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Pawleys Island: Town will test surveillance cameras at beach access
By Charles Swenson
Surveillance cameras keep watch over one of the busiest beach accesses on Pawleys Island. The cameras themselves will be watched closely, too.
“We might decide this is not the camera system for us,” Police Chief Mike Fanning said.
The town installed license plate cameras on the two roads leading on and off the island last year. They were a response to a series of winter break-ins at vacant rental houses. Camera data led police to arrest three teens last month in connection with a car theft and 20 car break-ins. Earlier this year, the data provided a clue to the identity of a Conway man who was charged with exposing himself to a child cycling on the island.
Town Council Member Sarah Zimmerman proposed surveillance cameras for the island’s south end beach access, the largest free beach access in Georgetown County. The council this week decided on a test at the First Street access on the island’s north end, since it will only require one set of cameras.
Four cameras will be mounted on a pole at the northeast corner of First Street and Atlantic Avenue, providing views of the beach access and adjacent streets. Police will monitor the cameras, which will also record images.
“I’ve got some concern about the monitoring,” Mayor Bill Otis said. “I’m not sure it’s worth the time of the officers.”
But he agreed to a test that uses all the system’s capabilities and then assess their benefits. Fanning suggested installing the cameras by April 1. Zimmerman said they should go up sooner.
“We’re talking about January,” Otis said, the start of the new fiscal year.
“I’m talking about now,” Zimmerman said.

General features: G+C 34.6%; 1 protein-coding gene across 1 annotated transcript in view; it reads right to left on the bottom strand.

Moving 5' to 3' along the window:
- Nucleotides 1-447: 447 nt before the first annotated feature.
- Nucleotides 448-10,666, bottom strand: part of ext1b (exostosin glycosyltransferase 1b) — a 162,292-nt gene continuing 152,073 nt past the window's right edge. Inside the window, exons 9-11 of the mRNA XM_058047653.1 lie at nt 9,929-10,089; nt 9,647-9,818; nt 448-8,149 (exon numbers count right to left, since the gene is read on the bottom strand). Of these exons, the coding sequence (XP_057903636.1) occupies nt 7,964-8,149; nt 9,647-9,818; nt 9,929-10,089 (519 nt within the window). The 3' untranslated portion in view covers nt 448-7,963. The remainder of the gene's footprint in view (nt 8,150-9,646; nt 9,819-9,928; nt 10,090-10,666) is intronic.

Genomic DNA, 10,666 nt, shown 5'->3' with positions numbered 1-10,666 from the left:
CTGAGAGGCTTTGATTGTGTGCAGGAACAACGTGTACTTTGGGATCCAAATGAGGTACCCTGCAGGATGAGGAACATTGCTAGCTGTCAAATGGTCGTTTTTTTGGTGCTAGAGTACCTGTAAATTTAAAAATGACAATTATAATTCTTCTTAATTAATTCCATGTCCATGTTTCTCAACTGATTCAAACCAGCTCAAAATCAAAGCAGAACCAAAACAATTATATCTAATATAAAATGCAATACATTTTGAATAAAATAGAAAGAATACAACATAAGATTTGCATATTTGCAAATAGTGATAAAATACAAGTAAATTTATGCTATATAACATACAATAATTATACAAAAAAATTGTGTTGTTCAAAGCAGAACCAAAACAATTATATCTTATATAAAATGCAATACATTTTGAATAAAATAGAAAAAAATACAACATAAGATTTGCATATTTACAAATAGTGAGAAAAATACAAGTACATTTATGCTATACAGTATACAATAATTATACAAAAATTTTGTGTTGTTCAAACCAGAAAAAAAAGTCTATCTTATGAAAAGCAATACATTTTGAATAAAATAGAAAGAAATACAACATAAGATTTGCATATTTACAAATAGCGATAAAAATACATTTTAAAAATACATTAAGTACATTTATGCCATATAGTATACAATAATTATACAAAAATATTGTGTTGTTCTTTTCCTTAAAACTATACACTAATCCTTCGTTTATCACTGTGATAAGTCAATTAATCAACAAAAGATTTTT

The first camera system is free. But the town will have to pay $950 to get power to the cameras and another $1,000 a year for electricity and Internet service. Any additional cameras will cost $1,000 for each location.
The same firm, Statewide Security, installed cameras for the city of Georgetown, Fanning said. The system allows officers to watch the video on their phones or laptop computers in patrol cars. An officer on the island’s south end who gets a call to the north end would be able to assess the situation based on the images. “It wouldn’t be feasible to do live monitoring all the time,” he said.
Zimmerman sees the cameras as a deterrent. She was among the victims of last month’s break-ins. Like the others, she left her car unlocked. There was nothing of value inside, but she didn’t count on the thieves taking keys to her rental properties. Although the keys were recovered, the potential cost of changing dozens of locks got her attention, she said.
Fanning said all the suspects, ages 16 to 18, were from the Socastee area. Along with entering unlocked cars, they are accused of stealing a car belonging to a Georgia woman. It had jewelry valued between $10,000 and $30,000 in the trunk. Some was recovered from pawn shops in Horry County, Fanning said.
The license plate cameras recorded the stolen car leaving the island at 3:30 a.m. The car that was right behind it was traced to the suspects, Fanning said.
Although they currently live in Horry County, he said one had lived in Allston Plantation and another had family in the Pawleys Island area. He isn’t sure if they were aware of the license plate cameras. “I’m suspecting they weren’t,” Fanning said.